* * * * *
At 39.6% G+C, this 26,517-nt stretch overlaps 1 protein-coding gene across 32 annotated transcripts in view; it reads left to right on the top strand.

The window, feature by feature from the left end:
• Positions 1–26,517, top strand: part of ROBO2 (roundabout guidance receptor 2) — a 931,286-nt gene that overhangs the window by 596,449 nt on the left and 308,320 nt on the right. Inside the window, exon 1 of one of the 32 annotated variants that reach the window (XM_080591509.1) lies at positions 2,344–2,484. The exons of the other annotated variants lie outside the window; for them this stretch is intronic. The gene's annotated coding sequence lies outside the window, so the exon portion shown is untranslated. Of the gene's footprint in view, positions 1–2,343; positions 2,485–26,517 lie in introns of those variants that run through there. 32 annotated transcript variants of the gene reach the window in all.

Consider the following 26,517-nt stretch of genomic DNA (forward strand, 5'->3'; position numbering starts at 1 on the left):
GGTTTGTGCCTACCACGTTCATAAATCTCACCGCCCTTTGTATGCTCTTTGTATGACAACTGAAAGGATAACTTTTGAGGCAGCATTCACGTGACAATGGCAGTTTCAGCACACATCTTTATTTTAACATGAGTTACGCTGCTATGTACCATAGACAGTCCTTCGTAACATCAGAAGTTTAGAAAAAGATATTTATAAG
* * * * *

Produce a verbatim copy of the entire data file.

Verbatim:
At 39.6% G+C, this 26,517-nt stretch overlaps 1 protein-coding gene across 32 annotated transcripts in view; it reads left to right on the top strand.

The window, feature by feature from the left end:
• Positions 1–26,517, top strand: part of ROBO2 (roundabout guidance receptor 2) — a 931,286-nt gene that overhangs the window by 596,449 nt on the left and 308,320 nt on the right. Inside the window, exon 1 of one of the 32 annotated variants that reach the window (XM_080591509.1) lies at positions 2,344–2,484. The exons of the other annotated variants lie outside the window; for them this stretch is intronic. The gene's annotated coding sequence lies outside the window, so the exon portion shown is untranslated. Of the gene's footprint in view, positions 1–2,343; positions 2,485–26,517 lie in introns of those variants that run through there. 32 annotated transcript variants of the gene reach the window in all.

Consider the following 26,517-nt stretch of genomic DNA (forward strand, 5'->3'; position numbering starts at 1 on the left):
GGTTTGTGCCTACCACGTTCATAAATCTCACCGCCCTTTGTATGCTCTTTGTATGACAACTGAAAGGATAACTTTTGAGGCAGCATTCACGTGACAATGGCAGTTTCAGCACACATCTTTATTTTAACATGAGTTACGCTGCTATGTACCATAGACAGTCCTTCGTAACATCAGAAGTTTAGAAAAAGATATTTATAAG